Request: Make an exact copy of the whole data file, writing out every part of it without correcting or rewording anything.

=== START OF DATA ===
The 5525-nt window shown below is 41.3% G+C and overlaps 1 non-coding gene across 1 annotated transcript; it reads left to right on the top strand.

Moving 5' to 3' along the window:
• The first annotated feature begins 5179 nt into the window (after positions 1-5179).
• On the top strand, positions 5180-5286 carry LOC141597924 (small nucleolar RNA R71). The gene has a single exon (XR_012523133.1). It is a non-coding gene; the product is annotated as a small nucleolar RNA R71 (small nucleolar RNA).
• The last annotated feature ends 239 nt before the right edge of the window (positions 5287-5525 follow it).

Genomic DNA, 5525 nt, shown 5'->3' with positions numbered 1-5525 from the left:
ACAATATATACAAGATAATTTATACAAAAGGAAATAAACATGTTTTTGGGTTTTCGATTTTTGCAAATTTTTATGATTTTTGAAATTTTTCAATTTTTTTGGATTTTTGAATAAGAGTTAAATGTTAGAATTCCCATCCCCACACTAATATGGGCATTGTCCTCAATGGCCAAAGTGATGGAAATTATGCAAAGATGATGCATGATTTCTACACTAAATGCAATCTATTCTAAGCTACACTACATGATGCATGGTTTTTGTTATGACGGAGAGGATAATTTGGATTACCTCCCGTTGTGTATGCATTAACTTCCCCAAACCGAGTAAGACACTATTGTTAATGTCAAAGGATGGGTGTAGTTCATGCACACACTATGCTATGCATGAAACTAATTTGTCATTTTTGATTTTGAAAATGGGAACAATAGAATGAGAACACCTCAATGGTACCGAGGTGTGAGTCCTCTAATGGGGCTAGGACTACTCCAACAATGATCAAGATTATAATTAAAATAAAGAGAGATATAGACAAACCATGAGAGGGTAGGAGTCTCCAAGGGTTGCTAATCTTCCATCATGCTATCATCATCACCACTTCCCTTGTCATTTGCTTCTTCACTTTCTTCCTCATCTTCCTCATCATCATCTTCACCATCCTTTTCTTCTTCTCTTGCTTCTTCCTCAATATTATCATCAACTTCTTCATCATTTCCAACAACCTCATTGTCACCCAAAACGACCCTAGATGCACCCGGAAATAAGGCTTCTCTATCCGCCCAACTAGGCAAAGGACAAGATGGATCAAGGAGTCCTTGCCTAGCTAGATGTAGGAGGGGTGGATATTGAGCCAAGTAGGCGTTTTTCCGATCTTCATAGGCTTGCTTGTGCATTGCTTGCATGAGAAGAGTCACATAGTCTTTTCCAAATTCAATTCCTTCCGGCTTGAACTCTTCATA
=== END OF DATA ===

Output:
The 5525-nt window shown below is 41.3% G+C and overlaps 1 non-coding gene across 1 annotated transcript; it reads left to right on the top strand.

Moving 5' to 3' along the window:
• The first annotated feature begins 5179 nt into the window (after positions 1-5179).
• On the top strand, positions 5180-5286 carry LOC141597924 (small nucleolar RNA R71). The gene has a single exon (XR_012523133.1). It is a non-coding gene; the product is annotated as a small nucleolar RNA R71 (small nucleolar RNA).
• The last annotated feature ends 239 nt before the right edge of the window (positions 5287-5525 follow it).

Genomic DNA, 5525 nt, shown 5'->3' with positions numbered 1-5525 from the left:
ACAATATATACAAGATAATTTATACAAAAGGAAATAAACATGTTTTTGGGTTTTCGATTTTTGCAAATTTTTATGATTTTTGAAATTTTTCAATTTTTTTGGATTTTTGAATAAGAGTTAAATGTTAGAATTCCCATCCCCACACTAATATGGGCATTGTCCTCAATGGCCAAAGTGATGGAAATTATGCAAAGATGATGCATGATTTCTACACTAAATGCAATCTATTCTAAGCTACACTACATGATGCATGGTTTTTGTTATGACGGAGAGGATAATTTGGATTACCTCCCGTTGTGTATGCATTAACTTCCCCAAACCGAGTAAGACACTATTGTTAATGTCAAAGGATGGGTGTAGTTCATGCACACACTATGCTATGCATGAAACTAATTTGTCATTTTTGATTTTGAAAATGGGAACAATAGAATGAGAACACCTCAATGGTACCGAGGTGTGAGTCCTCTAATGGGGCTAGGACTACTCCAACAATGATCAAGATTATAATTAAAATAAAGAGAGATATAGACAAACCATGAGAGGGTAGGAGTCTCCAAGGGTTGCTAATCTTCCATCATGCTATCATCATCACCACTTCCCTTGTCATTTGCTTCTTCACTTTCTTCCTCATCTTCCTCATCATCATCTTCACCATCCTTTTCTTCTTCTCTTGCTTCTTCCTCAATATTATCATCAACTTCTTCATCATTTCCAACAACCTCATTGTCACCCAAAACGACCCTAGATGCACCCGGAAATAAGGCTTCTCTATCCGCCCAACTAGGCAAAGGACAAGATGGATCAAGGAGTCCTTGCCTAGCTAGATGTAGGAGGGGTGGATATTGAGCCAAGTAGGCGTTTTTCCGATCTTCATAGGCTTGCTTGTGCATTGCTTGCATGAGAAGAGTCACATAGTCTTTTCCAAATTCAATTCCTTCCGGCTTGAACTCTTCATA